Rekindling a local tradition, The Ward Union Hunt is set to return to Ashbourne this year for its St Stephen's Day hunt.
The news was welcomed by Ashbourne Chamber of Commerce president Alan Tobin, who says the town will welcome the event with open arms. It has been nine years since the St Stephen's Day hunt was held in the town.
"The hunt has been associated with the Ashbourne area for 175 years, as can be seen by many of the local place names and housing estates and our own Chamber logo," said Tobin. "Names such as Hunter's Moon, Stag's Head, Brindley Park, Deerpark and Hunts Grove to name but a few."
This year’s return of the Hunt takes place at 1.00pm on St Stephen's Day, 26th December, starting outside the Ashbourne House Hotel and returning again before dusk.
The Ashbourne Historical Society will be there to see off the hounds and hunters with pictures, hunting artefacts and information on where local place names originated from.
The Ward Union Deer herd remains a valuable ecological treasure in the preservation of Irish Red Deer. A carefully monitored breeding programme has made a unique contribution to this important aspect of Irish Wildlife.
At present the club cares for 52 hounds, which are exercised daily, and 130 deer roaming around acres of lush farmland a few kilometres to the north-west of Tayto Park. In the past the deer farm was located where Ashbourne Town Centre now stands.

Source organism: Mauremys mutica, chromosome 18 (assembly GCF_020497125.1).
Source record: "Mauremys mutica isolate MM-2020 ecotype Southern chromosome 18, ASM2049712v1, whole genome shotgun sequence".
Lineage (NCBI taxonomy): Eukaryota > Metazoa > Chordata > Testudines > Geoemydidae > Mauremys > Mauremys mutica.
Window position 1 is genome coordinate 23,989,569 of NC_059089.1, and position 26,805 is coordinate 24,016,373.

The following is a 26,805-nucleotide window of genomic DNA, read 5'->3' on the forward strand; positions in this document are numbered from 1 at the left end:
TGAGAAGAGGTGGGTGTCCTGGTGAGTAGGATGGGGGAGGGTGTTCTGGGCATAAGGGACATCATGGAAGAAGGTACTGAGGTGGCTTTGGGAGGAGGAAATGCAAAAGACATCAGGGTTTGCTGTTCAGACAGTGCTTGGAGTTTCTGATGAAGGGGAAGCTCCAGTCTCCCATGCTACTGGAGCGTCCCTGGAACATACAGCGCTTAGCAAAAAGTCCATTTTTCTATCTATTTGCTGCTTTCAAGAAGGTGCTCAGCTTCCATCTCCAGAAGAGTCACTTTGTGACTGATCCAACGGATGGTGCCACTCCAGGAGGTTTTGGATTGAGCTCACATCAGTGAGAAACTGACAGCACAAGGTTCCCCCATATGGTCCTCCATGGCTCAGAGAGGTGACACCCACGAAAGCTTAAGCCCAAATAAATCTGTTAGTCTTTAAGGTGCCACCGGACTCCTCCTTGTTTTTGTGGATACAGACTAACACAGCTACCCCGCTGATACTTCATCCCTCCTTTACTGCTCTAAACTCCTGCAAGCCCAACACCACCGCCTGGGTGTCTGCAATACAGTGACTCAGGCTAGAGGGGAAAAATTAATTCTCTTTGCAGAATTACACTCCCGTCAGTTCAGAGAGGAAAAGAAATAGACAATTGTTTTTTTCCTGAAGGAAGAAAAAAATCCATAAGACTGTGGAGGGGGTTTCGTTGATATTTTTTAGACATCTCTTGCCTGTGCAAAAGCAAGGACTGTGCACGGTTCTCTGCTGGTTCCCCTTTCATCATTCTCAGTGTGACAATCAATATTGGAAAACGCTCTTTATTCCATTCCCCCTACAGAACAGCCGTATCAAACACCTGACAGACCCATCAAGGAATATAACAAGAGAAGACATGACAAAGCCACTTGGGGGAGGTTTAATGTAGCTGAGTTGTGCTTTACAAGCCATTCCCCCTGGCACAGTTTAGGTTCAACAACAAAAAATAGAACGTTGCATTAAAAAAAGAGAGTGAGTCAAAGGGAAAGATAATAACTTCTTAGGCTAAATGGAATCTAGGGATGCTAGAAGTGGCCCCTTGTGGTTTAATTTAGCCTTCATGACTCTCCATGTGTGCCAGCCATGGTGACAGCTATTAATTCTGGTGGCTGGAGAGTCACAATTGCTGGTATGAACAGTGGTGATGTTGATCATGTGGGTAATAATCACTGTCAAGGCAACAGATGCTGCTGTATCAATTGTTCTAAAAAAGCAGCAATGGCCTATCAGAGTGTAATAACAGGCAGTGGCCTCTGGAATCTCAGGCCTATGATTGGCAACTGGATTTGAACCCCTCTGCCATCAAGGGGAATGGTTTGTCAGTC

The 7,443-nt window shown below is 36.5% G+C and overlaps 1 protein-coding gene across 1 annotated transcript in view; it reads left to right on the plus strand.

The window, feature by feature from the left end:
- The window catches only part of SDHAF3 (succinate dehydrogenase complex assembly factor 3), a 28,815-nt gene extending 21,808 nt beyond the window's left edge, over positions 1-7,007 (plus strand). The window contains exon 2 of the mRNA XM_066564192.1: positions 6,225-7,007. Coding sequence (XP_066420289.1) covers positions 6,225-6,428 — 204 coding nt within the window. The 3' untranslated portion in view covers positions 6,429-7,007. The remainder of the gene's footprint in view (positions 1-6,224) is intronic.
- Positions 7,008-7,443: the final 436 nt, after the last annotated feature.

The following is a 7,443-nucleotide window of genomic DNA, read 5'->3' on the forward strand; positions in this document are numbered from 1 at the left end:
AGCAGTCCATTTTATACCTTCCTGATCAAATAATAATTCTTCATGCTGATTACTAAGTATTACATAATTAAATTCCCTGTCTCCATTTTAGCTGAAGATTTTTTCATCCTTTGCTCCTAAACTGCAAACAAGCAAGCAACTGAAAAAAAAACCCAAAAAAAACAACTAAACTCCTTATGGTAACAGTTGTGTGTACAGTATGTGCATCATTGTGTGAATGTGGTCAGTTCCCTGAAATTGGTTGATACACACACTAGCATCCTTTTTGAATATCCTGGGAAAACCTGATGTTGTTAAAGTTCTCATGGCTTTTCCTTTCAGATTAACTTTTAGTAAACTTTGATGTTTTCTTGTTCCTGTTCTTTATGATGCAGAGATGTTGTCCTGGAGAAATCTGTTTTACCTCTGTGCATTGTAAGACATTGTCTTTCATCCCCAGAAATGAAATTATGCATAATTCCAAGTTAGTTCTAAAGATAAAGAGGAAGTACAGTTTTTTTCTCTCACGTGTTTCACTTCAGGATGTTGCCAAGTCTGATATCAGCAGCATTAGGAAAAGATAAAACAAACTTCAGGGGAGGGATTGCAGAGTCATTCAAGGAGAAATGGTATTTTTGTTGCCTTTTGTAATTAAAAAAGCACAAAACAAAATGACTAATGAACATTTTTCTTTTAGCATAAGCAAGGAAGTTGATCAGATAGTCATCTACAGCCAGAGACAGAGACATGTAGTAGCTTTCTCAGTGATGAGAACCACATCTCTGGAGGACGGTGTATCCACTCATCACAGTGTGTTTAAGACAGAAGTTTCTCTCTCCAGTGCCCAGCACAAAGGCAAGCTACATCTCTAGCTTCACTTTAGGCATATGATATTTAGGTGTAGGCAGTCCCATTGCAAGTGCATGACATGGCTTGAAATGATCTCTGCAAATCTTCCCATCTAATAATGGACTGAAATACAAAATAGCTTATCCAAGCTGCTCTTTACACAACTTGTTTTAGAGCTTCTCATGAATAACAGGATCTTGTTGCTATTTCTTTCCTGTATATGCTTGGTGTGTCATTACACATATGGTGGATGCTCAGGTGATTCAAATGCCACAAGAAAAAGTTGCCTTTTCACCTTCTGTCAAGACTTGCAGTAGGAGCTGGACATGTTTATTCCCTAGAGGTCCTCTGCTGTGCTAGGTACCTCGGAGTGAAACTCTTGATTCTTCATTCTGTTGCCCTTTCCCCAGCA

No animals are intentionally injured or killed during the hunt, the hound does not attack or bring down the deer. Expert veterinary opinion is that deer recover from any effects of hunting within a maximum of 3 to 4 days, similar to the recovery time of an athlete or race horse.
"The hunt is a spectacle not to be missed," says Tobin. "I remember as a child being brought down to Frederick St. on Stephen's afternnoon by my parents, and relatives would come to visit on that day too ,they loved to see the hunt and experience the country way of life.”
"Afterwards we would visit one or two of the fabulous local pubs, enjoying the song and dance of the Ashbourne Wren boys."
Another St Stephen's Day tradition, The Wren consists of "hunting" a fake wren, and putting it on top of a decorated pole. The participants celebrate the Wren by dressing up in masks, straw suits and colourful motley clothing, accompanied of course by traditional céili music. Ashbourne Wren Boys have been on the go for more than 30 years.